Anne Collins and Linda Dacey. Zeroing In on Number and Operations: Key Ideas and Misconceptions. Portland, ME: Stenhouse Publishers. This is a set of four books (Grades1-2, Grades 3-4, Grades 5-6, Grades 7-8 ) formatted as spiral-bound flip charts with each page longer than the one before. Primary math can and should anticipate algebra. One reason students have trouble with algebra is that teachers typically lead students to believe it to be a new and harder topic, a different math than arithmetic. Algebra should be taught as a natural problem-solving strategy, even in first grade. On the page entitled “Join and Separate” from the book “Grades 1-2” (there are no page numbers), the authors present this story problem: “Jake had 5 knights for his toy castle. His sister, Emma, gave him some more knights for his birthday. Now Jake has 11 knights. How many knights did Emma give Jake? How do we usually teach children to approach these kinds of story problems?

We drill them on math fact families so they will recognize a math fact buried in words. Now I believe children should memorize their math facts, BUT I also think that language can be an ally rather than the enemy it usually becomes. The natural progressive analysis for this problem starts “5 knights (gave more) ? 11 knights,” proceeding to “5 knights plus ? ” (or box) is what algebra calls “a variable” and if replacing the “? ” or box with a lower case letter makes the expression look like algebra. There are six yellow cubes on the other side. A big advantage is the lack of reliance on numerals. We do not give children enough credit for their ability to think. We discourage thinking by presenting mathematics not as something that can be reasoned about, but as something that must be memorized and accurately recalled. If they do not remember, they have no recourse.

If they fail to remember often enough, they soon conclude wrongly that they are bad at math. Math-phobia is just one more short step away. The text’s idea that join and separate problems both share the start-change-end structure is helpful, but the graphic organizer is not obvious or intuitive to children. The teacher would be better off going straight to the algebra gear which requires a lot less instruction and makes more intuitive sense. Then the problems can be “played” like a game. On page A14 of Grades 1-2, there are three examples of sentences where all three components (start-change-end) are left blank. The idea is to play around with providing any two out of three. The authors rightly note, “leaving the initial state blank is the most challenging, as many students are uncertain where to begin.” The algebra approach addresses and eliminates this uncertainty. Students simply use the turquoise cube to stand for the blank and march on.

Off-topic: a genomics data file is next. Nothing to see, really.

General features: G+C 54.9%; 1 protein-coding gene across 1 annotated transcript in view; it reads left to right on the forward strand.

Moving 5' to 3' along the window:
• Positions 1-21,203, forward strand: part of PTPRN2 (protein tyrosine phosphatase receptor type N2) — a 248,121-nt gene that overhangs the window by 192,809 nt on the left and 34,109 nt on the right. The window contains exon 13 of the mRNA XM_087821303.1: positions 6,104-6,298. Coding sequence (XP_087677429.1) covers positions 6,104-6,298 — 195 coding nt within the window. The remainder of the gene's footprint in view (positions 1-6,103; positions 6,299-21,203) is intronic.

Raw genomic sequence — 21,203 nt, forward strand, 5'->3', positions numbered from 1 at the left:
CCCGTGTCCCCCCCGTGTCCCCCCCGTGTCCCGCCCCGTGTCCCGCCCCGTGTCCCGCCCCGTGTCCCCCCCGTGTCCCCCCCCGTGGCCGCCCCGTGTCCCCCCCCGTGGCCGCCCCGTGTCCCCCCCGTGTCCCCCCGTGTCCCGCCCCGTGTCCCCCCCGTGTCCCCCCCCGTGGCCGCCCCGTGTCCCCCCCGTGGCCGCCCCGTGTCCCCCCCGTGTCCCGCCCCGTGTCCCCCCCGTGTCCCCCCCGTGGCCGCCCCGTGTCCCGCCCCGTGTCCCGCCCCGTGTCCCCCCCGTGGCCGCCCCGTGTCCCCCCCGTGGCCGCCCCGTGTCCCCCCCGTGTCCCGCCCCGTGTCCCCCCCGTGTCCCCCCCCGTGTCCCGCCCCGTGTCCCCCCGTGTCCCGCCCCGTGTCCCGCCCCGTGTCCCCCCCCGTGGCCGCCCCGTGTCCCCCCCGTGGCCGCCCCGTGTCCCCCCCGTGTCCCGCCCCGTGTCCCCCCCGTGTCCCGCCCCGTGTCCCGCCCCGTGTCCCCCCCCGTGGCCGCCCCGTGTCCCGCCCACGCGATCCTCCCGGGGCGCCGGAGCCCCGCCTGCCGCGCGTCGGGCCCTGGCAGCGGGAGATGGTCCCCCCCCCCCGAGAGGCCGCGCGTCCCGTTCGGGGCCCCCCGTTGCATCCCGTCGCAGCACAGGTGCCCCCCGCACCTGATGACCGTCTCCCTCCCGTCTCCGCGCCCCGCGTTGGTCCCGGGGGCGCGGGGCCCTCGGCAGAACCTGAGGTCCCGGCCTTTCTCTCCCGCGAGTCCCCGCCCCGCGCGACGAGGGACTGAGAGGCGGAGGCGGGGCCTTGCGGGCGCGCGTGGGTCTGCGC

Teachers need a resource that explicitly addresses the common misconceptions children (and their teachers) hold about math. Sometimes teachers deliberately teach misconceptions because they do not know any better. The set is comprised of four very slim volumes of fifteen informational pages and about fifteen pages of problems and exercises for a total of thirty pages printed on both side of the paper. Thus the entire set is about 120 pages. The list price per single book is fifteen dollars and sixty dollars for the set of four. In a strategic marketing maneuver, by dividing what normally would be one book into four, the publishers may be able to capture more income. Teachers are likely to be most interested in the information pertaining to the particular grades they teach. A teacher might not be inclined to pay sixty dollars for largely “irrelevant” material (although that point could be argued), but may willingly spend fifteen dollars for grade-specific content. The books could also be useful to education students. I intended to read a sampling of pages from each book very carefully and peruse the rest.

I wanted to get a feel for the quality of the information across the scope and sequence. I ended up reading all four books line-by-line, analyzing the references and working the problems. I made copious notes on every page. Grade 1-2, Counting by Tens and Ones: I like the concept of “counting the tens and the leftover ones.” In fact, I like to rename the “ones” place the “leftovers” because they are not in a group. Grade 1-2, Writing Numbers: Children can learn a lot of math without numerals. This page has a good strategy for using cards to illustrate digit positions. Grade 1-2, Equivalent Representations: This is a valuable trading exercise, all the better because it is done on the overhead, avoiding the possible “magic” of computer trading exercises. Computer simulations of physical activities often look like magic to students. They resign themselves to taking the teachers word instead of understanding for themselves. I would only caution the teacher to make sure the students very intentionally see all aspects of the trade. Students need to be certain that the teacher added nothing nor removed anything.